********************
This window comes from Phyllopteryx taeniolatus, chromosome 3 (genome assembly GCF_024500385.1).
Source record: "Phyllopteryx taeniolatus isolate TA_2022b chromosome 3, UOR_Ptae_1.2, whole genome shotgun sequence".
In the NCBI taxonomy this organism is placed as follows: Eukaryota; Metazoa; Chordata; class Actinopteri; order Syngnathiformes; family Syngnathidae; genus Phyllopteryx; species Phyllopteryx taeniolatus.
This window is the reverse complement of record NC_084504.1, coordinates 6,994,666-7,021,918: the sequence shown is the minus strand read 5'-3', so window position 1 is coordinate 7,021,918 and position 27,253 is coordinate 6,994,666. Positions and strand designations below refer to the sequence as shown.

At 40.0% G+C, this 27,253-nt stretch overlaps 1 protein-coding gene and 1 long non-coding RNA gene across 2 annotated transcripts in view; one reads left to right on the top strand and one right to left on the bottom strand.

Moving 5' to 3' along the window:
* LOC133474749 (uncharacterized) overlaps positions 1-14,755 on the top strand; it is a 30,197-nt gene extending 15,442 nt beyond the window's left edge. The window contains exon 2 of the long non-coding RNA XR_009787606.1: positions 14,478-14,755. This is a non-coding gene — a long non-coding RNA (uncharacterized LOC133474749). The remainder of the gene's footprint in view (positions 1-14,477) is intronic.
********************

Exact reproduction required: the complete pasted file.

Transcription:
This window comes from Phyllopteryx taeniolatus, chromosome 3 (genome assembly GCF_024500385.1).
Source record: "Phyllopteryx taeniolatus isolate TA_2022b chromosome 3, UOR_Ptae_1.2, whole genome shotgun sequence".
In the NCBI taxonomy this organism is placed as follows: Eukaryota; Metazoa; Chordata; class Actinopteri; order Syngnathiformes; family Syngnathidae; genus Phyllopteryx; species Phyllopteryx taeniolatus.
This window is the reverse complement of record NC_084504.1, coordinates 6,994,666-7,021,918: the sequence shown is the minus strand read 5'-3', so window position 1 is coordinate 7,021,918 and position 27,253 is coordinate 6,994,666. Positions and strand designations below refer to the sequence as shown.

At 40.0% G+C, this 27,253-nt stretch overlaps 1 protein-coding gene and 1 long non-coding RNA gene across 2 annotated transcripts in view; one reads left to right on the top strand and one right to left on the bottom strand.

Moving 5' to 3' along the window:
* LOC133474749 (uncharacterized) overlaps positions 1-14,755 on the top strand; it is a 30,197-nt gene extending 15,442 nt beyond the window's left edge. The window contains exon 2 of the long non-coding RNA XR_009787606.1: positions 14,478-14,755. This is a non-coding gene — a long non-coding RNA (uncharacterized LOC133474749). The remainder of the gene's footprint in view (positions 1-14,477) is intronic.